if that be the will of God, than for doing evil.

For Christ also suffered for sins once,
the righteous for the sake of the unrighteous,
that he might lead you to God.
Put to death in the flesh,
he was brought to life in the Spirit.

  • Christians who are really living their faith have something that the world does not: hope for salvation.
  • The world has had to try to find happiness in all kinds of behavior that is not good or not good enough. The world may malign us for doing good and for rejecting the evil the world calls good.
  • This is a kind of blindness the world has. The world does not see or know and so cannot accept the Holy Spirit of truth.
  • But that is not the end of the story. We can enlighten anyone who asks “a reason for your hope.”
  • To speak effectively to the world we must first be doing good and then we can explain our hope “with gentleness and reverence.”
  • It may be God’s will that we suffer for doing good. Why? So we can do what Christ did: suffer for sins to lead men to God.

Gospel Jn 14:15-21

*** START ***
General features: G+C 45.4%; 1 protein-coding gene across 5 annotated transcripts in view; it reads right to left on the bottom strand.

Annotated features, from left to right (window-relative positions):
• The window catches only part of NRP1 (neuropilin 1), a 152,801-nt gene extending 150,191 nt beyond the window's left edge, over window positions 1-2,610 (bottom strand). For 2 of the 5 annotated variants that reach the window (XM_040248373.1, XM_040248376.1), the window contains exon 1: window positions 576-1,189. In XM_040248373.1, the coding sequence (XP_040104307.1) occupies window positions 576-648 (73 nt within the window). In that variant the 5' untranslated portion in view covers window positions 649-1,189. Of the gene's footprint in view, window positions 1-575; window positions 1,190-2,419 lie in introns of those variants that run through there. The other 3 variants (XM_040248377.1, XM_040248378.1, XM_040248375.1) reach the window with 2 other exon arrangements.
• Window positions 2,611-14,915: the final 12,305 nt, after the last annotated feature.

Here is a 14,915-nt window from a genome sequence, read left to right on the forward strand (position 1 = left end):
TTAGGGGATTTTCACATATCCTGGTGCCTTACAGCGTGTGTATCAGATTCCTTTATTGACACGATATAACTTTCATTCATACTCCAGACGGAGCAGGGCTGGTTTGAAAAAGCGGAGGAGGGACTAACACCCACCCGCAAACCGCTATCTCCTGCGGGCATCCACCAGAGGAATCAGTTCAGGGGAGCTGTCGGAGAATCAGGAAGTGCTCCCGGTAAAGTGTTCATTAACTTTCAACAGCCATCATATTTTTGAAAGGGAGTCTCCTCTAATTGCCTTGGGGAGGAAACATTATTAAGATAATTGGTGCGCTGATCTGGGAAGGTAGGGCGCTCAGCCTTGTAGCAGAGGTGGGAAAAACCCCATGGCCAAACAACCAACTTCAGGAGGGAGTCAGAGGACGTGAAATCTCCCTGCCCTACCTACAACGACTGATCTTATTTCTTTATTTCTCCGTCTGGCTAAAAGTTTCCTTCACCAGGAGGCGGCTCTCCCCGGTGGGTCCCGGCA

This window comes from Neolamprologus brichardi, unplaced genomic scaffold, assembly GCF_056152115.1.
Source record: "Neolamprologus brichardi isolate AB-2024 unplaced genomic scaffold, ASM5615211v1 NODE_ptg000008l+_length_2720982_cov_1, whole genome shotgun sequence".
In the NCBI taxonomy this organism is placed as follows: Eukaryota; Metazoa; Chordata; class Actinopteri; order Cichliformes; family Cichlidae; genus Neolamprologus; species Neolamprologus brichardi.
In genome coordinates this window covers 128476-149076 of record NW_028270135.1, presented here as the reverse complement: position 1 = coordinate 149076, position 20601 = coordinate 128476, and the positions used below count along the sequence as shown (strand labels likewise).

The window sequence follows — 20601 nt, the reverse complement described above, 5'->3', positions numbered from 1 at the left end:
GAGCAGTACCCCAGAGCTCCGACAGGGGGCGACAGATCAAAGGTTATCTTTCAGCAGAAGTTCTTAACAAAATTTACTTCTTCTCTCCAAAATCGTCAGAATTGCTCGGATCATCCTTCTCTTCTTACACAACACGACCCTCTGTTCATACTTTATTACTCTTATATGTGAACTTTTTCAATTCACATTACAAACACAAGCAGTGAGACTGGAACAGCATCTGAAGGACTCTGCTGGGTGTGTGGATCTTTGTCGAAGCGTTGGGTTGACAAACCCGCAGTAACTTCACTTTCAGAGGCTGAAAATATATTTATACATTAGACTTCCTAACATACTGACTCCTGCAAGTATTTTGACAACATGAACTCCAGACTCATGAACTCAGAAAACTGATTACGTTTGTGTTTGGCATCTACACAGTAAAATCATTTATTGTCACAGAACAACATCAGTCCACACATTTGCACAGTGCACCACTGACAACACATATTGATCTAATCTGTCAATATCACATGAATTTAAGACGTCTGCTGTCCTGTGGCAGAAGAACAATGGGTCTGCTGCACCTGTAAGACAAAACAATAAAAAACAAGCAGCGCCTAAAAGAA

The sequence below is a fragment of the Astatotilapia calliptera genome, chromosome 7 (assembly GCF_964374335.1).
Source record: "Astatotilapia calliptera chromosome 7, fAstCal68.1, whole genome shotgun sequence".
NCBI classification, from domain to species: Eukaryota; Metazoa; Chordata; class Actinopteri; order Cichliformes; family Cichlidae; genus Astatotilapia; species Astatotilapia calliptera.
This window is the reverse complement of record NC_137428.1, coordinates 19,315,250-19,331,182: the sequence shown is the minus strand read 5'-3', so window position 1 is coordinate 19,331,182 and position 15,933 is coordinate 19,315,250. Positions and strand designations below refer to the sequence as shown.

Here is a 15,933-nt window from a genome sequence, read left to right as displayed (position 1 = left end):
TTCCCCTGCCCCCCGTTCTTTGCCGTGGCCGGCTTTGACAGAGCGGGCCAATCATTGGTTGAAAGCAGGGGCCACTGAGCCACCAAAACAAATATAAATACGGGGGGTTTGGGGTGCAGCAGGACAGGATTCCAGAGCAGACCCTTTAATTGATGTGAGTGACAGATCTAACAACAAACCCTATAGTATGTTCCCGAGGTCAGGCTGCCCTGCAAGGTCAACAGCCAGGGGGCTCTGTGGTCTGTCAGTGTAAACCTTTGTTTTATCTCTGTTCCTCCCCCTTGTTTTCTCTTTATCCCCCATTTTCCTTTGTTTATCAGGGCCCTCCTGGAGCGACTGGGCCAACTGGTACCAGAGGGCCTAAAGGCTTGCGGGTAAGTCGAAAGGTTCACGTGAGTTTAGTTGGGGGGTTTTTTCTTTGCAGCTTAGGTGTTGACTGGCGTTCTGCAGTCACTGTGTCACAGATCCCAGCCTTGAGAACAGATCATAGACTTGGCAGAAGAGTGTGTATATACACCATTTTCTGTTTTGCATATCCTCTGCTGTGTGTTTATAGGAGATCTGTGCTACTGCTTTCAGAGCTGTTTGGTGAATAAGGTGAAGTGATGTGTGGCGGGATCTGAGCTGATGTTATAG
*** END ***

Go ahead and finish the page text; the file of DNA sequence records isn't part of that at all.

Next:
Jesus said to his disciples:
“If you love me, you will keep my commandments.
And I will ask the Father,
and he will give you another Advocate to be with you always,
the Spirit of truth, whom the world cannot accept,
because it neither sees nor knows him.
But you know him, because he remains with you,
and will be in you.
I will not leave you orphans; I will come to you.
In a little while the world will no longer see me,
but you will see me, because I live and you will live.
On that day you will realize that I am in my Father
and you are in me and I in you.
Whoever has my commandments and observes them
is the one who loves me.
And whoever loves me will be loved by my Father,